Feb. 14, 2002
Being voted the Valentine's Day king in the fifth grade at Jefferson School has been one of the great honors of my life. The beautiful, red-haired Sherry Thomas, who I was crazy about, was the Valentine's Day queen, and we reigned over the lunch period that day in construction-paper crowns.
Of all the holidays, I love Valentine's Day most. Once you're the king of Valentine's Day, you forever after feel a responsibility that everybody should know they're loved. The world can't have enough chocolate kisses and sweet expressions of affection.
My old friend, Dixie, asked me to remember to send her Valentine's Day cards when I left Northern California nearly 20 years ago. Not birthday cards, valentines. What do women want? They want love, to know they are loved.
Men do too, but you won't catch us admitting it. Yesterday when I walked down to my favorite coffeehouse, tiny valentines with names written on them were taped to the metal shelf holding the carafes of fresh-brewed coffee. One had my name on it.
Inside the envelope, Wile E. Coyote carried a sign reading "UR Dynamite!" I swooned.
My favorite Valentine's Day card ever from DC was addressed to "The Man I Love." Me, a man? Loved? Whoooeee.
One night before DC and I got married, we spontaneously started slow-dancing in my living room and I began singing "When I Fall in Love." I don't know what came over me.
Eventually someone appears who sings your song to you.
Ever practical DC asked me to forgo the flowers and candy this Valentine's Day and spend the money on something she needs. She wanted me to have a painting framed, a painting she commissioned an artist to create for me. Only women understand how that counts as a valentine for her.
Sages and songwriters insist that love is more important than anything in the world. God is love. Christianity commands we love one another as God has loved us. Happy is the man who practices virtue to benefit others, Buddhists say. I don't know the Islamic equivalent. I do know it must exist.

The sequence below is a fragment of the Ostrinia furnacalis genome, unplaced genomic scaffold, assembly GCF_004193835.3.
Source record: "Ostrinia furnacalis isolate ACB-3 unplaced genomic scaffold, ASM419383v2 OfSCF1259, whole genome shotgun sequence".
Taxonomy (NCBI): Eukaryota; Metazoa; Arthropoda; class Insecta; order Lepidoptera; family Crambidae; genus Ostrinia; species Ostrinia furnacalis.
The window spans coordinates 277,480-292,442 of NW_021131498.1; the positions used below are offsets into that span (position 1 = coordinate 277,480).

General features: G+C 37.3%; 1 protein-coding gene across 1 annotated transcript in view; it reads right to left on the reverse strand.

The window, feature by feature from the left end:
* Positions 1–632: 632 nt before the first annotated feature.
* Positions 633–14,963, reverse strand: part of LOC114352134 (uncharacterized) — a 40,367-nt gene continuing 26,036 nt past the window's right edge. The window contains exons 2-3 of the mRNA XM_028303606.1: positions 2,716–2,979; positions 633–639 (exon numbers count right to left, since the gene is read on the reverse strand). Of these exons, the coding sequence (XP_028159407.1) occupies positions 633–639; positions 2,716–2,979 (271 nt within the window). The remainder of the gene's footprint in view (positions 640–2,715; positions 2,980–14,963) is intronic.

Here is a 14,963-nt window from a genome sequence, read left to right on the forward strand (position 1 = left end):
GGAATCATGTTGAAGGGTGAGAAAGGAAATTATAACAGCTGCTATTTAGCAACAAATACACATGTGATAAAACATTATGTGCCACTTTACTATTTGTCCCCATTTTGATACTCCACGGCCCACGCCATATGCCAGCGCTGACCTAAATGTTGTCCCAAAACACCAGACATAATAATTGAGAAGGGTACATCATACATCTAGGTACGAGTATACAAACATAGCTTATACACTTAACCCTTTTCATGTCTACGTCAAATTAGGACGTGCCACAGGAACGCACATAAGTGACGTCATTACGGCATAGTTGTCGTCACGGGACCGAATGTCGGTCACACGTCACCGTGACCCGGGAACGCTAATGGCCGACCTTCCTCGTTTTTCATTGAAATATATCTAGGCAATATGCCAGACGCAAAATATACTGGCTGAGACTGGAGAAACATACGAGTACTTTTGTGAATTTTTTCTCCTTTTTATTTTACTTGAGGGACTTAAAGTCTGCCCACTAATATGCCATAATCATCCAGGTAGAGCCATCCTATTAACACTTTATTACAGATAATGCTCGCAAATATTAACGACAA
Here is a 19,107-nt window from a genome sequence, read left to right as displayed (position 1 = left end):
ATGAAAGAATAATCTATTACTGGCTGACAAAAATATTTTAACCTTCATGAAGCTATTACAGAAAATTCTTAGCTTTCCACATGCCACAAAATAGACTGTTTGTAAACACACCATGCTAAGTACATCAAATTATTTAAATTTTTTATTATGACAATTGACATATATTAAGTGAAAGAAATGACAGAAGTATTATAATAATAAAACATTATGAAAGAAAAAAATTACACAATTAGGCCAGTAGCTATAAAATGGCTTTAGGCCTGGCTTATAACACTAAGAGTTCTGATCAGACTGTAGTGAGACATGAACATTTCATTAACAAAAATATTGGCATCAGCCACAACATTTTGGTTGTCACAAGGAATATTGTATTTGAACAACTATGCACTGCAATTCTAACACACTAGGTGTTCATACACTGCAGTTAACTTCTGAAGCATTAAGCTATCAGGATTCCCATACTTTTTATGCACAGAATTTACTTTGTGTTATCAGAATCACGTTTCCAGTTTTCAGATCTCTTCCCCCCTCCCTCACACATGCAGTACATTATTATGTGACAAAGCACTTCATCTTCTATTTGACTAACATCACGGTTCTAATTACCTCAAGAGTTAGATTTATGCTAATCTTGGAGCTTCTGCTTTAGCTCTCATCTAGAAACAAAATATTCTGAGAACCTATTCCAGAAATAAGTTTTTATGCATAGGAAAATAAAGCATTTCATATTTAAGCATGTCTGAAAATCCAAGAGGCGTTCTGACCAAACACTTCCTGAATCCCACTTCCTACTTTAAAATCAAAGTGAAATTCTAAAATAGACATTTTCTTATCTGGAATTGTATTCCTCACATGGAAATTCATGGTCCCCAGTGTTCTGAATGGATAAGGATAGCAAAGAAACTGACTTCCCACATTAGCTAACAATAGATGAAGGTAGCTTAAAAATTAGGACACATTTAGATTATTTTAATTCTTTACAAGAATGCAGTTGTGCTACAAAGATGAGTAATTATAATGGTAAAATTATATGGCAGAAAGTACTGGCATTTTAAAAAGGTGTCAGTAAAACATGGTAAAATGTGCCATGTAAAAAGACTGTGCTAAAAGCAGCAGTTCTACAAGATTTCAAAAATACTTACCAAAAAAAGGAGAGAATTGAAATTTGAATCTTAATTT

We take for granted the part about loving ourselves in spite of so much evidence that we don't.
All you need is love. Love makes the world go 'round. Love is blind.
Many years ago, a red-haired woman I was crazy about -- not Sherry Thomas -- stood me up one Valentine's Day. A dozen red roses and I waited and waited but she never appeared and never phoned.
I kept the roses. Day by day I watched them wilt, watched the petals turn brown and drop to the floor to teach myself a lesson. Maybe that was a masochistic thing to do. It was hard to love myself just then.
Being crazy about someone is not healthy for anyone. Crazy and love are not the same.
A little thing like brown roses couldn't ruin Valentine's Day for me.
I remember that tomorrow is your birthday because it's the day after Valentine's Day. It's one of those round numbers, if I count correctly. Don't worry. It's your parents who are now officially old.
I hear Van Morrison singing:
I've been all around the world
Marching to the beat of a different drum
But just lately I have realized
The best is yet to come.
Sam Blackwell is a staff writer for the Southeast Missourian.